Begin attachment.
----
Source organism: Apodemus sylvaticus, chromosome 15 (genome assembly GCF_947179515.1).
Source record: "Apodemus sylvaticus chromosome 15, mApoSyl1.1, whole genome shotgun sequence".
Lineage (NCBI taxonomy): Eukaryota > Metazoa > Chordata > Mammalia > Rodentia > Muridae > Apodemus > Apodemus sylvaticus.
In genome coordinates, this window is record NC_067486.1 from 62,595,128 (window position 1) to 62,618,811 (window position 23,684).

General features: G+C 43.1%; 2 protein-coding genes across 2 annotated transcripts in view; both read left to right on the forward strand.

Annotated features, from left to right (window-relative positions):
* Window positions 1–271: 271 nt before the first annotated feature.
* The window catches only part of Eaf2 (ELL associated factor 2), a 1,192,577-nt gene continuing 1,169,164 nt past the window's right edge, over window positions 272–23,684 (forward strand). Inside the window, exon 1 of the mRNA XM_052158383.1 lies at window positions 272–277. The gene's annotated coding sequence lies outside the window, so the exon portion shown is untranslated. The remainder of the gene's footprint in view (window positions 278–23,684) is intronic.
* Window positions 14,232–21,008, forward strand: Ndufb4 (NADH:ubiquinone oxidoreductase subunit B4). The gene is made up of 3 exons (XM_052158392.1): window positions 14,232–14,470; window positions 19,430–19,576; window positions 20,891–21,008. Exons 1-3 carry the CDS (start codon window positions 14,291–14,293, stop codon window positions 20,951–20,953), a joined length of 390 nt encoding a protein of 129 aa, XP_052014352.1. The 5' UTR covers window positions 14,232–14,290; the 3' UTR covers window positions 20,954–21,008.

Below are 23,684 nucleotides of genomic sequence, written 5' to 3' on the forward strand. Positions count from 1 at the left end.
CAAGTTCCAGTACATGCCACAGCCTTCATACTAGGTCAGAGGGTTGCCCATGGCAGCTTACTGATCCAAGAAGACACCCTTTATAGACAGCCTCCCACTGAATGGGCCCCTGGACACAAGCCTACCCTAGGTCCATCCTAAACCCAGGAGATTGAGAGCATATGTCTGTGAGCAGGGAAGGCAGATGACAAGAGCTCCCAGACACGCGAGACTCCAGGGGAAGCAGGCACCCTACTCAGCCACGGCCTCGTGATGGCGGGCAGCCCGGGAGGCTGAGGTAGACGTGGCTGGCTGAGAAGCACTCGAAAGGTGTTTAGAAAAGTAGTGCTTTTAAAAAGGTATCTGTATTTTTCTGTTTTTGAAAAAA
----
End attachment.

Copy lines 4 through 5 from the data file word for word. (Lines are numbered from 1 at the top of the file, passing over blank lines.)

In genome coordinates, this window is record NC_067486.1 from 62,595,128 (window position 1) to 62,618,811 (window position 23,684).

General features: G+C 43.1%; 2 protein-coding genes across 2 annotated transcripts in view; both read left to right on the forward strand.